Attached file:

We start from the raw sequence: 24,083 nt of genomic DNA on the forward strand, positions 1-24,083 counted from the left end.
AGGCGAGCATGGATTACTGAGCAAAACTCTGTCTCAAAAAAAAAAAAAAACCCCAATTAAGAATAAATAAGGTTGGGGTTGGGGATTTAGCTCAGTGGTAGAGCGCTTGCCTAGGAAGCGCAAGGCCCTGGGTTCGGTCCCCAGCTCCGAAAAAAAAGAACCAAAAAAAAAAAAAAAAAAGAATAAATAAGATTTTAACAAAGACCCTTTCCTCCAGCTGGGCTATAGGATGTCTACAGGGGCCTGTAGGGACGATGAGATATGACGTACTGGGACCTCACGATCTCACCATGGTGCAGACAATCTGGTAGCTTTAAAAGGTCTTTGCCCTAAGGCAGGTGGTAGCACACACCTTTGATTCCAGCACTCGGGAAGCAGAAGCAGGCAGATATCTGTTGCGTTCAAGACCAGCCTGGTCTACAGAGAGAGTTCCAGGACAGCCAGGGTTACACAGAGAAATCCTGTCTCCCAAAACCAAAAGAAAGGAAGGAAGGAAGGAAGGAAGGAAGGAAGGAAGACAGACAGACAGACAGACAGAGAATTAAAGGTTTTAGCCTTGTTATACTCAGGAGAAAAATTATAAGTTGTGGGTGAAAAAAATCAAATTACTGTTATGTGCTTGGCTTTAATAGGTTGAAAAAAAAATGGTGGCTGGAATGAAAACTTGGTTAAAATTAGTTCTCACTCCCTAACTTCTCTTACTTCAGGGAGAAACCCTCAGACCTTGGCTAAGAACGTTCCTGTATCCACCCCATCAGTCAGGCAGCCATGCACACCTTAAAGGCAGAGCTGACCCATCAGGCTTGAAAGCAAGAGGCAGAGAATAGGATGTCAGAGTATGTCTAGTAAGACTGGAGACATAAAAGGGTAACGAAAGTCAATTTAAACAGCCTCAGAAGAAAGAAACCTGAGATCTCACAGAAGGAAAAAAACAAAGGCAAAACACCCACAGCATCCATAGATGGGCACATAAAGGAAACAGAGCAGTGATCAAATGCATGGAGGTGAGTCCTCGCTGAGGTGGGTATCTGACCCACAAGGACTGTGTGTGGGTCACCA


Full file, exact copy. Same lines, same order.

We start from the raw sequence: 24,083 nt of genomic DNA on the forward strand, positions 1-24,083 counted from the left end.
AGGCGAGCATGGATTACTGAGCAAAACTCTGTCTCAAAAAAAAAAAAAAACCCCAATTAAGAATAAATAAGGTTGGGGTTGGGGATTTAGCTCAGTGGTAGAGCGCTTGCCTAGGAAGCGCAAGGCCCTGGGTTCGGTCCCCAGCTCCGAAAAAAAAGAACCAAAAAAAAAAAAAAAAAAGAATAAATAAGATTTTAACAAAGACCCTTTCCTCCAGCTGGGCTATAGGATGTCTACAGGGGCCTGTAGGGACGATGAGATATGACGTACTGGGACCTCACGATCTCACCATGGTGCAGACAATCTGGTAGCTTTAAAAGGTCTTTGCCCTAAGGCAGGTGGTAGCACACACCTTTGATTCCAGCACTCGGGAAGCAGAAGCAGGCAGATATCTGTTGCGTTCAAGACCAGCCTGGTCTACAGAGAGAGTTCCAGGACAGCCAGGGTTACACAGAGAAATCCTGTCTCCCAAAACCAAAAGAAAGGAAGGAAGGAAGGAAGGAAGGAAGGAAGGAAGACAGACAGACAGACAGACAGAGAATTAAAGGTTTTAGCCTTGTTATACTCAGGAGAAAAATTATAAGTTGTGGGTGAAAAAAATCAAATTACTGTTATGTGCTTGGCTTTAATAGGTTGAAAAAAAAATGGTGGCTGGAATGAAAACTTGGTTAAAATTAGTTCTCACTCCCTAACTTCTCTTACTTCAGGGAGAAACCCTCAGACCTTGGCTAAGAACGTTCCTGTATCCACCCCATCAGTCAGGCAGCCATGCACACCTTAAAGGCAGAGCTGACCCATCAGGCTTGAAAGCAAGAGGCAGAGAATAGGATGTCAGAGTATGTCTAGTAAGACTGGAGACATAAAAGGGTAACGAAAGTCAATTTAAACAGCCTCAGAAGAAAGAAACCTGAGATCTCACAGAAGGAAAAAAACAAAGGCAAAACACCCACAGCATCCATAGATGGGCACATAAAGGAAACAGAGCAGTGATCAAATGCATGGAGGTGAGTCCTCGCTGAGGTGGGTATCTGACCCACAAGGACTGTGTGTGGGTCACCA